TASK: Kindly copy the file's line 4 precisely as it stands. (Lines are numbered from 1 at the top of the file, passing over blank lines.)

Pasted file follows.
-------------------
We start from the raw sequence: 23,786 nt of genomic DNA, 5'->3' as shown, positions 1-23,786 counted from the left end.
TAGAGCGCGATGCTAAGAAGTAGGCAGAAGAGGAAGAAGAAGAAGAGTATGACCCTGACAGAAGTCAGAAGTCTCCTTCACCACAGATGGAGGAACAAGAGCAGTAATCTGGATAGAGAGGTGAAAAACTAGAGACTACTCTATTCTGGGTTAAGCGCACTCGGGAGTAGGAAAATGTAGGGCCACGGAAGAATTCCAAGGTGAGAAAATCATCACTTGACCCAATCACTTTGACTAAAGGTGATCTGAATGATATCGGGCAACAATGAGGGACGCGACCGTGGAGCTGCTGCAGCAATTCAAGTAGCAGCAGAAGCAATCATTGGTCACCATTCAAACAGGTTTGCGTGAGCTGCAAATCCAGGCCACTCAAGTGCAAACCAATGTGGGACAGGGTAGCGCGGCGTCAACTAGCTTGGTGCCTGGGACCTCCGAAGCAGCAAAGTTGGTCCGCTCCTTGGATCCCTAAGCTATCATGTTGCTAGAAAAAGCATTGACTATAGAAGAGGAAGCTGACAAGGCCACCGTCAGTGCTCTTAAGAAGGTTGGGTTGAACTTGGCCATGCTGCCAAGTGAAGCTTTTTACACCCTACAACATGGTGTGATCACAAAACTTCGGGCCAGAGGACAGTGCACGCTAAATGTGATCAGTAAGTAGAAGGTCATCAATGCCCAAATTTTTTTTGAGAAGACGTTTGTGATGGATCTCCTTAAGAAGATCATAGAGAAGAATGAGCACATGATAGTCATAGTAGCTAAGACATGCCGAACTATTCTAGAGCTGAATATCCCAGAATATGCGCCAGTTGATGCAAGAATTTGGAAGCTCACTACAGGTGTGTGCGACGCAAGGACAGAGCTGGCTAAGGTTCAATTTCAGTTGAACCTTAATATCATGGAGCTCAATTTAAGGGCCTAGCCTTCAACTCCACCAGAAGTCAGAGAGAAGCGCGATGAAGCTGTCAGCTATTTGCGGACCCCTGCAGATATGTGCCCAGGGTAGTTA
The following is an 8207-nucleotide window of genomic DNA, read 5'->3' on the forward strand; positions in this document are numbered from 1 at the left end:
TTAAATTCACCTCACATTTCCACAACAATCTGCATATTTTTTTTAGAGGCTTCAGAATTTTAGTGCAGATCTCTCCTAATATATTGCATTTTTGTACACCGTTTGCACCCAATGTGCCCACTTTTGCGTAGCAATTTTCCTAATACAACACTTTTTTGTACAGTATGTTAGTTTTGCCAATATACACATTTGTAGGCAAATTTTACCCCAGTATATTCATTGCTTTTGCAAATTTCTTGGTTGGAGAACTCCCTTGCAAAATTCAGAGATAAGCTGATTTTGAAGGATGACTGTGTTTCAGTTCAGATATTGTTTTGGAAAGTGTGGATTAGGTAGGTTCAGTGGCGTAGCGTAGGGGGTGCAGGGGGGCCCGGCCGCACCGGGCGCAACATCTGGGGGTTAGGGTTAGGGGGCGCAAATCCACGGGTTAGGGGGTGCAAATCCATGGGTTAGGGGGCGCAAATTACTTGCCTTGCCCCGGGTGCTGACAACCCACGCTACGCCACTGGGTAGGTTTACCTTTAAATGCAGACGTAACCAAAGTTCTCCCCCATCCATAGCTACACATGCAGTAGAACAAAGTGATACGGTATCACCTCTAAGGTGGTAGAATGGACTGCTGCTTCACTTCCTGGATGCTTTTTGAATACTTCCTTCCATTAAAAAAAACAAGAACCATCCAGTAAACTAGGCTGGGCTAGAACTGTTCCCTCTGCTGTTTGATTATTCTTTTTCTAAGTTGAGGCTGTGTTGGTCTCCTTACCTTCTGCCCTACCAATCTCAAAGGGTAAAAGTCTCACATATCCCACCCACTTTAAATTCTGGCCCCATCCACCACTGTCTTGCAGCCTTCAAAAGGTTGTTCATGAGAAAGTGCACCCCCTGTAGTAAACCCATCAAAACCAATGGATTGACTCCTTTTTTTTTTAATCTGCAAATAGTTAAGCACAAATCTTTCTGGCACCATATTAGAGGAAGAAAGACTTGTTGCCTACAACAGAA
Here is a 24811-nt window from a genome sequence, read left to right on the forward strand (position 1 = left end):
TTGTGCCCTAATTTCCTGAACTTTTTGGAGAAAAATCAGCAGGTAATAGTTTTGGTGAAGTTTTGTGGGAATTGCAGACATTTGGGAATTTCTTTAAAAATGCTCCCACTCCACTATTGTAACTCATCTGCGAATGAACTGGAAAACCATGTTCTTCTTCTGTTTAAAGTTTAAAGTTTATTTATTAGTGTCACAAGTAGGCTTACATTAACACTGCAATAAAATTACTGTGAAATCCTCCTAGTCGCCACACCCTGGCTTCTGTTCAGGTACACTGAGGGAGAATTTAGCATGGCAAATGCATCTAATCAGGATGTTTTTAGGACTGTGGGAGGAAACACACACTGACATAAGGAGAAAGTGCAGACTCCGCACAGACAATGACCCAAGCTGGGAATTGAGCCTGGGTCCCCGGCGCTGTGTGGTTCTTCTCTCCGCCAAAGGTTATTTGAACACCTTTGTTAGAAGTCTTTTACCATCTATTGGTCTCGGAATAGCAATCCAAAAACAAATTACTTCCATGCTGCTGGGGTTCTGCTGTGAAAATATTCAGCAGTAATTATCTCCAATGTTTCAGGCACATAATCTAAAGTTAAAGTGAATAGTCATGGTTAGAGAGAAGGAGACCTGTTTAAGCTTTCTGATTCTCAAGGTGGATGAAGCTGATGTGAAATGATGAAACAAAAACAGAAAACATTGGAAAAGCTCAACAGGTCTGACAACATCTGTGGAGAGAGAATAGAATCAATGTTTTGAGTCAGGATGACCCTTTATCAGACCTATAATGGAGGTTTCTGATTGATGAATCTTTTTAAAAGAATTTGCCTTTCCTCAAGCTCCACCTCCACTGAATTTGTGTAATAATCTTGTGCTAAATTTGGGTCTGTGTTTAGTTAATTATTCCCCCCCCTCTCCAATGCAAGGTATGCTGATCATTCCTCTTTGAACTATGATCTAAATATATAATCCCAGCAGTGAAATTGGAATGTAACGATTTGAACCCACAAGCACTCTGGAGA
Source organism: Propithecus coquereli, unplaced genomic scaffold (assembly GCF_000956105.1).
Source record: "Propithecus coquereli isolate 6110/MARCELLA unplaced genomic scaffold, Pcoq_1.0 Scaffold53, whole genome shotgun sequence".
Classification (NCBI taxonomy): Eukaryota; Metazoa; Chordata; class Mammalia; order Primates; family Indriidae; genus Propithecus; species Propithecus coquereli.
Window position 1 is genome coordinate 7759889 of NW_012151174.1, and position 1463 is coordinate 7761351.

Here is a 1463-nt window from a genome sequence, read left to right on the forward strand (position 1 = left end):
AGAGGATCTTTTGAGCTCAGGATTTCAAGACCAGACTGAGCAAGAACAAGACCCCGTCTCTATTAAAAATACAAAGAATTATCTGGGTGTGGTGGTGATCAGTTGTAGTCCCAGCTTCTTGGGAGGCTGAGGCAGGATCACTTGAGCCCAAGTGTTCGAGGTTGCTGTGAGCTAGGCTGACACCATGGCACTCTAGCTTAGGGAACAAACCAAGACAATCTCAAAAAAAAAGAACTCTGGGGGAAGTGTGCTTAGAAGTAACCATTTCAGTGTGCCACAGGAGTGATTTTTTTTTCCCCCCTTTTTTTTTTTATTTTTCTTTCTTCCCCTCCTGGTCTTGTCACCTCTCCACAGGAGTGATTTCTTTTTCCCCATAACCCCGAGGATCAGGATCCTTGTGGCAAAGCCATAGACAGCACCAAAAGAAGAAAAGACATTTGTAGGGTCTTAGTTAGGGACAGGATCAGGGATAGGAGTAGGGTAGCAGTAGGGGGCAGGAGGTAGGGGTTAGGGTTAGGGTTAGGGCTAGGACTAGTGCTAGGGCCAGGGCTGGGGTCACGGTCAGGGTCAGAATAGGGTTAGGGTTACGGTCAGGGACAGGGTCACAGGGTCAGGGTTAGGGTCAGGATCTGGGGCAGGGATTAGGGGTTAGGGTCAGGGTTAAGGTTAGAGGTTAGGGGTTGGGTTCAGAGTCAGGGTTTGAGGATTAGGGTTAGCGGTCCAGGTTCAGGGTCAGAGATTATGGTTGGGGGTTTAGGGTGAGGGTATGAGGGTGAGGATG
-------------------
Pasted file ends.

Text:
TTAAATTCACCTCACATTTCCACAACAATCTGCATATTTTTTTTAGAGGCTTCAGAATTTTAGTGCAGATCTCTCCTAATATATTGCATTTTTGTACACCGTTTGCACCCAATGTGCCCACTTTTGCGTAGCAATTTTCCTAATACAACACTTTTTTGTACAGTATGTTAGTTTTGCCAATATACACATTTGTAGGCAAATTTTACCCCAGTATATTCATTGCTTTTGCAAATTTCTTGGTTGGAGAACTCCCTTGCAAAATTCAGAGATAAGCTGATTTTGAAGGATGACTGTGTTTCAGTTCAGATATTGTTTTGGAAAGTGTGGATTAGGTAGGTTCAGTGGCGTAGCGTAGGGGGTGCAGGGGGGCCCGGCCGCACCGGGCGCAACATCTGGGGGTTAGGGTTAGGGGGCGCAAATCCACGGGTTAGGGGGTGCAAATCCATGGGTTAGGGGGCGCAAATTACTTGCCTTGCCCCGGGTGCTGACAACCCACGCTACGCCACTGGGTAGGTTTACCTTTAAATGCAGACGTAACCAAAGTTCTCCCCCATCCATAGCTACACATGCAGTAGAACAAAGTGATACGGTATCACCTCTAAGGTGGTAGAATGGACTGCTGCTTCACTTCCTGGATGCTTTTTGAATACTTCCTTCCATTAAAAAAAACAAGAACCATCCAGTAAACTAGGCTGGGCTAGAACTGTTCCCTCTGCTGTTTGATTATTCTTTTTCTAAGTTGAGGCTGTGTTGGTCTCCTTACCTTCTGCCCTACCAATCTCAAAGGGTAAAAGTCTCACATATCCCACCCACTTTAAATTCTGGCCCCATCCACCACTGTCTTGCAGCCTTCAAAAGGTTGTTCATGAGAAAGTGCACCCCCTGTAGTAAACCCATCAAAACCAATGGATTGACTCCTTTTTTTTTTAATCTGCAAATAGTTAAGCACAAATCTTTCTGGCACCATATTAGAGGAAGAAAGACTTGTTGCCTACAACAGAA